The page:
Behind the gossip wall, Lea appreciated Freggy's frankness, persistence and perseverance. Soon, there was more tongue wagging. Freggy became Lea's lover despite discouraging words coming from all corners of the university town.
For the first time, Tina praised Freggy: "You won, bravo."
"There's something in her worth pursuing. I didn't win the battle against your friend but against babble-merchants".
"Are you referring to me? I did not start the gossip about you, about French men, or about …"
"It's all right. You're forgiven".
"Forgiven for what? You, French men are ..."
Lea laughed and put her hands around their waists. It's a day she would always remember, a day when she walked beside her best friend and Freggy to go swimming at the university’s Olympic-sized pool.
Lea's British friends organised their engagement, as they felt compassion because neither of them had parents and family in Australia. A month later, during their church wedding in the Philippines, American missionaries came because they heard that the 'white' groom did not have any relatives and should be afforded moral support.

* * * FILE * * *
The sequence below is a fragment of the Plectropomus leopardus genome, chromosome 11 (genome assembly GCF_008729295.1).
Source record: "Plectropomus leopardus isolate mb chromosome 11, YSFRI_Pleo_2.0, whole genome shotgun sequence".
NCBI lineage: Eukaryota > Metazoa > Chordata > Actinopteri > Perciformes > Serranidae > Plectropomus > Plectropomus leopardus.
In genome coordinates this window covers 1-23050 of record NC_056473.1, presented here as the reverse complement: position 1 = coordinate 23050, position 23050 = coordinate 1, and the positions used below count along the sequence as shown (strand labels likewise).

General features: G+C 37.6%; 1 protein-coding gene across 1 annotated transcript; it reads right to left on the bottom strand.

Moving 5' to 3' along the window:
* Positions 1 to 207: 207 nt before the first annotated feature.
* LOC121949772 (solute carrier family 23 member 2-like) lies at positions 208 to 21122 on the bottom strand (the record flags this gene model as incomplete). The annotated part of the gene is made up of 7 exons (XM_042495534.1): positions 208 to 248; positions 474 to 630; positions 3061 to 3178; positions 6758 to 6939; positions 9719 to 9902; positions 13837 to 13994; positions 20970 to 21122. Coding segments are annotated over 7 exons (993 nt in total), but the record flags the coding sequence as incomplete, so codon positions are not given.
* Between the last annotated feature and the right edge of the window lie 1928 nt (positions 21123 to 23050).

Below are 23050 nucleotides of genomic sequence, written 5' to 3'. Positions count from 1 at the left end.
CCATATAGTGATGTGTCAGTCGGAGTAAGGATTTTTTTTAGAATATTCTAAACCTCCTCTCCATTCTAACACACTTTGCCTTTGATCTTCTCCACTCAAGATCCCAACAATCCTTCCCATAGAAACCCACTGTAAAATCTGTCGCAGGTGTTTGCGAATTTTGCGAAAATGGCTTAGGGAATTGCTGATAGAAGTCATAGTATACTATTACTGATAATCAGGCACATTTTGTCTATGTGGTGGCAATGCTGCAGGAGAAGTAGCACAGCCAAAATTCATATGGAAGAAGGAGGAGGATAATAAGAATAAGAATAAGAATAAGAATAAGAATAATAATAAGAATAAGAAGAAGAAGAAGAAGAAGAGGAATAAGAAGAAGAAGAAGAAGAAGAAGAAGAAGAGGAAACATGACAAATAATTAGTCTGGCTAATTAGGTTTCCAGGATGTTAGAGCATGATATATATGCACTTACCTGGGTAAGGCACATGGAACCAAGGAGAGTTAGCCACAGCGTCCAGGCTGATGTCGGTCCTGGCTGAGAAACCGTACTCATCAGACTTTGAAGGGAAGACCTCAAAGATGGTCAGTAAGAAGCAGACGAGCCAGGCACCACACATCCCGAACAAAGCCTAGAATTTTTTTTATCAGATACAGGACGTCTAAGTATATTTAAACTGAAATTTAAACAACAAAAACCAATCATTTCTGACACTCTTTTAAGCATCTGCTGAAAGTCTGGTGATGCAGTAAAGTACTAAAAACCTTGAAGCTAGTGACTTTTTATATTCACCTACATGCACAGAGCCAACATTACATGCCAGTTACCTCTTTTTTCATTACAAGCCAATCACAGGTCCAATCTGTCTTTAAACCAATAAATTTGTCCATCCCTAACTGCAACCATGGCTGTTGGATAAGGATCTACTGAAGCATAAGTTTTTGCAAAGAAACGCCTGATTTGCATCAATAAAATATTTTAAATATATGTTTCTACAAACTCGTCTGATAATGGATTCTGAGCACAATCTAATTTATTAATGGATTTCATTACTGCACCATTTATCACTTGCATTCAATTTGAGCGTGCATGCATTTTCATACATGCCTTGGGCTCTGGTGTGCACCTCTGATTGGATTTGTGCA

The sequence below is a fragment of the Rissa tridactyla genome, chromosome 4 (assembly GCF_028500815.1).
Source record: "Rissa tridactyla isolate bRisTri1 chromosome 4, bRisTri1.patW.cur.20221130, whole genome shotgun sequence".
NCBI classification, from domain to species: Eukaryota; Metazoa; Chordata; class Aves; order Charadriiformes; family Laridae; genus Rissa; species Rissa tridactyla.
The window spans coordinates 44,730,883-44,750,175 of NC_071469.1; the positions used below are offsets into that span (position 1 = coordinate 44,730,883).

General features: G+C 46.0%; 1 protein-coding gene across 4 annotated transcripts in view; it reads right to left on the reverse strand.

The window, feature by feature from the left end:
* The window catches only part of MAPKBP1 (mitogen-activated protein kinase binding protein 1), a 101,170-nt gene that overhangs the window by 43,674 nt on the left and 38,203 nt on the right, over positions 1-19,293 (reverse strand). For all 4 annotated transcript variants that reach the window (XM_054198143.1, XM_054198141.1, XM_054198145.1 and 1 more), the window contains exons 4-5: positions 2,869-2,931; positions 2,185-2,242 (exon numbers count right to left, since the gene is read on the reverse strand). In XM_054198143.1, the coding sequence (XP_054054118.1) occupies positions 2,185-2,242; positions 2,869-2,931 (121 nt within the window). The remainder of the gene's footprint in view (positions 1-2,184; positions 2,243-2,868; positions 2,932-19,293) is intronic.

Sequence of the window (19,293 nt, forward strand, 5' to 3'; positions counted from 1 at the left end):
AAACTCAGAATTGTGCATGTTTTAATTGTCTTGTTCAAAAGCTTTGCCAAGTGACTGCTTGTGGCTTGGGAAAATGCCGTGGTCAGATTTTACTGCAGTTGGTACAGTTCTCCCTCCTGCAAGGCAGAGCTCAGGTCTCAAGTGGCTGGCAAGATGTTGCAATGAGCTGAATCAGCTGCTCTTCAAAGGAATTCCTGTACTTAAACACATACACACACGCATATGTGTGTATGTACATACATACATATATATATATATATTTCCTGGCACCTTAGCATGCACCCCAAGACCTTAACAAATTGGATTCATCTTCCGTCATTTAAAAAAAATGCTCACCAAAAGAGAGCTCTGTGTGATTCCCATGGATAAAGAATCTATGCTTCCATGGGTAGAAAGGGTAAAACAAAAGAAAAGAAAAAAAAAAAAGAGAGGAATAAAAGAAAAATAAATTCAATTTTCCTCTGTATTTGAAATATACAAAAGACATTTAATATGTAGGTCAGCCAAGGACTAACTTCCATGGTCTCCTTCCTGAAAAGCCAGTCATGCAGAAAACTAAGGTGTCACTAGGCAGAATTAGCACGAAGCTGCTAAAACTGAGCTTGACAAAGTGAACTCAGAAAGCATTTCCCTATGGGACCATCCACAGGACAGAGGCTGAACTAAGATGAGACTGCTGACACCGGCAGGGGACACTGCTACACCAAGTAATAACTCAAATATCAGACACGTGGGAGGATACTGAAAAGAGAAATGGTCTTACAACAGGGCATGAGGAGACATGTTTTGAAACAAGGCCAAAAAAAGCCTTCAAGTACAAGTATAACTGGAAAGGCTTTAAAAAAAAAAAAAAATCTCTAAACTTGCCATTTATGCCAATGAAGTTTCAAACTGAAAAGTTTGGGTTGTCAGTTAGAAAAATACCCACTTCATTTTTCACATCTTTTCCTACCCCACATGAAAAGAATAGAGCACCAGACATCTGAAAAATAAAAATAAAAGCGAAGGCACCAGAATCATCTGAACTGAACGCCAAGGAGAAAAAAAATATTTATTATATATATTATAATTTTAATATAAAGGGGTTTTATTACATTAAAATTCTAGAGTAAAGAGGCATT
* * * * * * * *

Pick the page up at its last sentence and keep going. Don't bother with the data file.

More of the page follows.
Lea's marriage vows included a promise that she would go wherever he went, which haunted her later when she had to leave Australia to be with him in France: the first two years in busy Paris; later in beautiful, sunny Nice of the French Riviera; and now in the tranquillity of Thionville that borders Luxembourg, Belgium and Germany.
Thionville is a town full of gossip, but Lea was sheltered from this since she didn't speak their language when she arrived.
Freggy and Lea have been married for 38 years, and no one gossips about them anymore, either in France or Australia. Even if they did, they could not care less. They could not have asked for a better life than being together and bringing up two multilingual and multicultural children.